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Sonicrunch

Let's define weedline.

12 posts in this topic

Weedline means:

a: the edge where the weeds just touch the surface of the water.

b: the edge where weeds stop growing (or are sparse)

c: the area between a and b.

I always figured it was a. What do the experts say?

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B. There is an inside (shallow edge) and outside (deep edge).

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kato guy is right some times the fish are on the inside edge some times they are on the deep edge. Case in point this summer we did well on the inside weed edge, around park rapids that is 3 to 6 feet of water, with cranks toward dark.

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Yeppers.. I'm Voting B... where the weeds stop growing.. Often times you can not see a weed edge with the naked eye, must be seen with eletronics.

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Let's not forget the place where to types of aquatic vegetaion meet. That's an edge also. Cattails and pads or cabbage and pencil reeds... all edges.

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Also if there is a mud to gravel transition, with an inside turn and a small hump, there is sure to be a spot on the spot.

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Another vote for B. Vegetation is both emergent and submergent, so that definition would sort of rule out A.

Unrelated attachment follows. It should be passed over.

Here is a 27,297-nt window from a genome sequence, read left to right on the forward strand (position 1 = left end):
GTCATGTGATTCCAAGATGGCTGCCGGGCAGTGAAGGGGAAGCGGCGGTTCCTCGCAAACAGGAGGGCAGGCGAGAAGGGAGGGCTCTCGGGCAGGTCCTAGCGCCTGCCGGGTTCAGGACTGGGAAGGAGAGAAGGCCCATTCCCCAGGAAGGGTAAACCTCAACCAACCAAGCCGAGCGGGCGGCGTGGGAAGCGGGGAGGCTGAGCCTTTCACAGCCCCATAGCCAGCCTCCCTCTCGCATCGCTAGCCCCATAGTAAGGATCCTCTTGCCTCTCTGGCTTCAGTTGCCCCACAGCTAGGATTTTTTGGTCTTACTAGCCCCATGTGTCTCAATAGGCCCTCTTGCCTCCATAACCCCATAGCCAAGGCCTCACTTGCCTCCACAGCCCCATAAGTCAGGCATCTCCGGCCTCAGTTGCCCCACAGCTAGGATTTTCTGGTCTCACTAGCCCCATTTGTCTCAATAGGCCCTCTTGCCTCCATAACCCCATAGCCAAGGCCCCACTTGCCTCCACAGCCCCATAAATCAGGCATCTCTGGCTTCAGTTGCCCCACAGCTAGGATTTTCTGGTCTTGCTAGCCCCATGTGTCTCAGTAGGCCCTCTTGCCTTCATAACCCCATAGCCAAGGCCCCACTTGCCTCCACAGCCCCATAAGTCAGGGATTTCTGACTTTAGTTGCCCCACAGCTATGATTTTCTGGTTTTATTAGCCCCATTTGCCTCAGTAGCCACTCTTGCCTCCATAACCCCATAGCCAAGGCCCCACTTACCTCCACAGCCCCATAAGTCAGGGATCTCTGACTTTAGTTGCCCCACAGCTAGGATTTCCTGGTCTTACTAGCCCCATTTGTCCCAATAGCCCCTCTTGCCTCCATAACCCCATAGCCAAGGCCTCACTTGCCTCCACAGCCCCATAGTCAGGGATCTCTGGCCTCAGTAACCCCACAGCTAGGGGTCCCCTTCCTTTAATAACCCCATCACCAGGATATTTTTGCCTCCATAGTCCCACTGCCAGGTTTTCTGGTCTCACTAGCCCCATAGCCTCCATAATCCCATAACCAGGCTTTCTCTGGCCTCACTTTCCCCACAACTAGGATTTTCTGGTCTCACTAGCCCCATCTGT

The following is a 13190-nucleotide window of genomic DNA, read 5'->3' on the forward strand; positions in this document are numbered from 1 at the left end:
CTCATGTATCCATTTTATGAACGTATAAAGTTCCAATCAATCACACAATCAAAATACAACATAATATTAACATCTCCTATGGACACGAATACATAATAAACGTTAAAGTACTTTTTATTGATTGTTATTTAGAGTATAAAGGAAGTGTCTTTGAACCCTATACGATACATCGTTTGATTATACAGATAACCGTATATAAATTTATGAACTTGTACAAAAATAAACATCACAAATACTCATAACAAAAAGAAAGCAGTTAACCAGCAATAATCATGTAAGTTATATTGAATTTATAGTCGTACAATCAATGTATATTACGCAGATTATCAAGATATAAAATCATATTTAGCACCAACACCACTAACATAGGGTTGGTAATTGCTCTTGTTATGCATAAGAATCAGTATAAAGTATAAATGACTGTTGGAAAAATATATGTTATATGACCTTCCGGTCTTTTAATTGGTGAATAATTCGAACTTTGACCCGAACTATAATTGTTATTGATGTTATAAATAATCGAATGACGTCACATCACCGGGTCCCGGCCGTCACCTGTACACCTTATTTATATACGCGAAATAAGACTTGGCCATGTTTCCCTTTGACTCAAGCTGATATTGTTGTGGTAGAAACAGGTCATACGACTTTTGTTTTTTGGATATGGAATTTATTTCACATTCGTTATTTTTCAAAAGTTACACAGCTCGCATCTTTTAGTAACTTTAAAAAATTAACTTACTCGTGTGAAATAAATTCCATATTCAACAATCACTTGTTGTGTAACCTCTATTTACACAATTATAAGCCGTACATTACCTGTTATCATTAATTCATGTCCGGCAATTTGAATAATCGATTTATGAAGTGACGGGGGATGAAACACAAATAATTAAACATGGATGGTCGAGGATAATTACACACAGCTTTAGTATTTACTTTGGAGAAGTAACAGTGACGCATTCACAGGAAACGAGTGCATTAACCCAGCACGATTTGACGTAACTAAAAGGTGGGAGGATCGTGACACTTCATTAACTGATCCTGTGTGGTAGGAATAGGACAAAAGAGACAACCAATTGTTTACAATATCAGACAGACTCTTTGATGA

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B. I've never heard the term used as described in A.

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Put another mark in the "B" column...

Daze Off

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B... Weedline refers to where the weeds stop growing in my book. Submergent, emergent.... Weedline is the weedline. Lets try to keep it simple. sand to weeds, muck to weeds, gravel to weeds, rock to weeds. A line that can be seen on almost any graph. smirk.gif

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Thanks for the info guys. I attached a quik-e sketch for clarity. See, I have always been focusing on the a and c area. But you guys say go for the b area. Am I crystal clear?

weedlineoc3.png

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Sonic -

I would not exclude A and C completely but B is where I would focus. Weather and wind would be factors that would influence fish movement along the edges (up/down and edge/imbedded). Generally though I look for a much more dramatic end rather than one that gradually peters out as you have drawn. The weeds end at almost a right-angle to the surface but there may be isolated clumps out from the edge here and there. I find those areas to typically be better especially down at the base but I've caught many good fish coming off the top of a sharp edge on the deep side or getting bit just as the bait approaches the inside edge.

Hope this helps - just my experience.

Daze Off

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